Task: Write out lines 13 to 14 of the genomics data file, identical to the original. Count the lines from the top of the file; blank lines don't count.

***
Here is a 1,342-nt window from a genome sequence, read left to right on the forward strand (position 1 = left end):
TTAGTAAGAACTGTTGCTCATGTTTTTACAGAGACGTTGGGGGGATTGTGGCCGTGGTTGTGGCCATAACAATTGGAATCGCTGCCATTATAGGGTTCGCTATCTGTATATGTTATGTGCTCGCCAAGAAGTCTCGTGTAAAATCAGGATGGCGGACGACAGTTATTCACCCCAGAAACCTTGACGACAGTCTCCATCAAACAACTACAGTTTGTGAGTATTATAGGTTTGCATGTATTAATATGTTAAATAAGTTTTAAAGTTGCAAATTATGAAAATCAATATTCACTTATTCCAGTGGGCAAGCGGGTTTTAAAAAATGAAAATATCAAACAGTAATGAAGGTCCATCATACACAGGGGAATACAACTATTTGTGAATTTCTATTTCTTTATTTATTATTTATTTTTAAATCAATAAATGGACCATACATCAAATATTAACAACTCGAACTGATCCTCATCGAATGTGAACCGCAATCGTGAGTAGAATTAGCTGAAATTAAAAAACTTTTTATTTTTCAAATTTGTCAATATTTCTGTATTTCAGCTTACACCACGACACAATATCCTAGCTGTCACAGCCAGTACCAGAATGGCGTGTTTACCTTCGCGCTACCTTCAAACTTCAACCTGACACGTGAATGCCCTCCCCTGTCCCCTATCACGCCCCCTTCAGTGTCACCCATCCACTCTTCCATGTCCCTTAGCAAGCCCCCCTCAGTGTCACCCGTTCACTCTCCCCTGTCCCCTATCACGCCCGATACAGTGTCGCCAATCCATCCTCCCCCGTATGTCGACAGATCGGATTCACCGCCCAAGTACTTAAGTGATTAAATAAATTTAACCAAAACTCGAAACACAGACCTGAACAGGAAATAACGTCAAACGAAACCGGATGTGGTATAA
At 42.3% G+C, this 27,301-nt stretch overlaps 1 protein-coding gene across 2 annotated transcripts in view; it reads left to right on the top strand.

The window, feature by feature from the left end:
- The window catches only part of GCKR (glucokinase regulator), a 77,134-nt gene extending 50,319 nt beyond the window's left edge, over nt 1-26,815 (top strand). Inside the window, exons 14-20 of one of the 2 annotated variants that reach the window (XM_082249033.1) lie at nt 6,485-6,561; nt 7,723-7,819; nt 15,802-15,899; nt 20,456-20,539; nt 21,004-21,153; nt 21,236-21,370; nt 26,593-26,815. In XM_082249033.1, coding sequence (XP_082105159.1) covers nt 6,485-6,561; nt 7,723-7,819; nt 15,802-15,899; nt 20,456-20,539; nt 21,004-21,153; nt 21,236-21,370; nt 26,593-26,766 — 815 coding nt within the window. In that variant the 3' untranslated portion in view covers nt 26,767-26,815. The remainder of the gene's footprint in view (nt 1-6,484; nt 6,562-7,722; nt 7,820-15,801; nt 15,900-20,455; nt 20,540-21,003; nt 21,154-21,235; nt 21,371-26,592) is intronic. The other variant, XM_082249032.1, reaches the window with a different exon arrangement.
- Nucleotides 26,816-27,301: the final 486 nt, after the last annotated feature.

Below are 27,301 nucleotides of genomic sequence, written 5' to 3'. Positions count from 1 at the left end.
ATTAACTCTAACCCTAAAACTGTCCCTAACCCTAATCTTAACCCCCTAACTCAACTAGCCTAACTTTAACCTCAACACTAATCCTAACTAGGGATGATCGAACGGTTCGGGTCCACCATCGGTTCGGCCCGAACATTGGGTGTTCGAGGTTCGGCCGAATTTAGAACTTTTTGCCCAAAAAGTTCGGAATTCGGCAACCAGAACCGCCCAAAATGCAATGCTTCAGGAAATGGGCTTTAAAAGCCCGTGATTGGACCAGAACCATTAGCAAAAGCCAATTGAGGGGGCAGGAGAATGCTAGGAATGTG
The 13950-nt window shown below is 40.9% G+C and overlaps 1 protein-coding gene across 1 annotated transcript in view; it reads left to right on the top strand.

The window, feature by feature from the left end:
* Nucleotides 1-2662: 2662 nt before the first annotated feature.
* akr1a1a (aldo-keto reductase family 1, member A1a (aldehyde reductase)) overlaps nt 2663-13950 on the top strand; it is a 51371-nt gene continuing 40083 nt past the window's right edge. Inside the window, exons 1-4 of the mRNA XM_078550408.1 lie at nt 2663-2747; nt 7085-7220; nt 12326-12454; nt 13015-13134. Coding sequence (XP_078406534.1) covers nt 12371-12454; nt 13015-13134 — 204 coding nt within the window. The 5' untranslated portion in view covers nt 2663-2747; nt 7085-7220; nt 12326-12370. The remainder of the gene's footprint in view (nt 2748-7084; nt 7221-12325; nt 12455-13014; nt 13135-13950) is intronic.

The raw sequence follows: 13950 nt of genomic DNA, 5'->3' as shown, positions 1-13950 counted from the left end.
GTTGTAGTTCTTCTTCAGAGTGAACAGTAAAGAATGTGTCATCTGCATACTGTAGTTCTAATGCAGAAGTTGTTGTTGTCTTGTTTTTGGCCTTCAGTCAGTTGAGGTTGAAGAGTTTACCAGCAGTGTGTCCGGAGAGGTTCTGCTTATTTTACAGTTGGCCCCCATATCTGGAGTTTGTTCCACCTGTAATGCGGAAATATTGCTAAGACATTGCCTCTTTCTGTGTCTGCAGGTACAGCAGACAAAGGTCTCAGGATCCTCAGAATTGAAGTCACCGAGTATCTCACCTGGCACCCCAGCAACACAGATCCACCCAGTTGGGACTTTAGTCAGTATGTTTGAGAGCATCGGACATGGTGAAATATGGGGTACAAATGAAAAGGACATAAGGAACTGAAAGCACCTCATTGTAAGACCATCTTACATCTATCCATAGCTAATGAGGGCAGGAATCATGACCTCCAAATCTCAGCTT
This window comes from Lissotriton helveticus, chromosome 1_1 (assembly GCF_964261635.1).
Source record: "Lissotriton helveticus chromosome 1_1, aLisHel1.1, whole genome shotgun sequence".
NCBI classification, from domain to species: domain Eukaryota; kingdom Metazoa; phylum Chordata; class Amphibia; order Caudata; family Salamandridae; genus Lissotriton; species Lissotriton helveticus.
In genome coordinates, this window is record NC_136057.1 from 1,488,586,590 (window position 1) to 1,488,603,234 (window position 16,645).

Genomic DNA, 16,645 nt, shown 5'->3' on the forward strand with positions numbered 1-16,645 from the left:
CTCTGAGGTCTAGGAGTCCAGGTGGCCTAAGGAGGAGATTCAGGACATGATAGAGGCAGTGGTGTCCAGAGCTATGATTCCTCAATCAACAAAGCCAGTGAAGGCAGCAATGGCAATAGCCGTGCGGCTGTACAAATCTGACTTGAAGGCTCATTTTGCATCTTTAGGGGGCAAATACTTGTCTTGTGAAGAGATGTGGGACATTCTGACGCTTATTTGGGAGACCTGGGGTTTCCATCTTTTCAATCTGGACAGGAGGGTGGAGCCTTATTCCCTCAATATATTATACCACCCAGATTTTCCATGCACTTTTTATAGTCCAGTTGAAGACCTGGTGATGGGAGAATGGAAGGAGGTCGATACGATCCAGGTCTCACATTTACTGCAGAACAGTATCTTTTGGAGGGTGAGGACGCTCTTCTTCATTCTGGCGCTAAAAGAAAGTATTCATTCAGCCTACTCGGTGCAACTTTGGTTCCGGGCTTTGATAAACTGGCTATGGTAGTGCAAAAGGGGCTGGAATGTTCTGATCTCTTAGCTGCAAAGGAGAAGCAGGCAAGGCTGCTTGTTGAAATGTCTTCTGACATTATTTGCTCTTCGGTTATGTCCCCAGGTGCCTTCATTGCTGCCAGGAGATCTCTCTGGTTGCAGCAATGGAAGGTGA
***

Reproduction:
The raw sequence follows: 13950 nt of genomic DNA, 5'->3' as shown, positions 1-13950 counted from the left end.
GTTGTAGTTCTTCTTCAGAGTGAACAGTAAAGAATGTGTCATCTGCATACTGTAGTTCTAATGCAGAAGTTGTTGTTGTCTTGTTTTTGGCCTTCAGTCAGTTGAGGTTGAAGAGTTTACCAGCAGTGTGTCCGGAGAGGTTCTGCTTATTTTACAGTTGGCCCCCATATCTGGAGTTTGTTCCACCTGTAATGCGGAAATATTGCTAAGACATTGCCTCTTTCTGTGTCTGCAGGTACAGCAGACAAAGGTCTCAGGATCCTCAGAATTGAAGTCACCGAGTATCTCACCTGGCACCCCAGCAACACAGATCCACCCAGTTGGGACTTTAGTCAGTATGTTTGAGAGCATCGGACATGGTGAAATATGGGGTACAAATGAAAAGGACATAAGGAACTGAAAGCACCTCATTGTAAGACCATCTTACATCTATCCATAGCTAATGAGGGCAGGAATCATGACCTCCAAATCTCAGCTT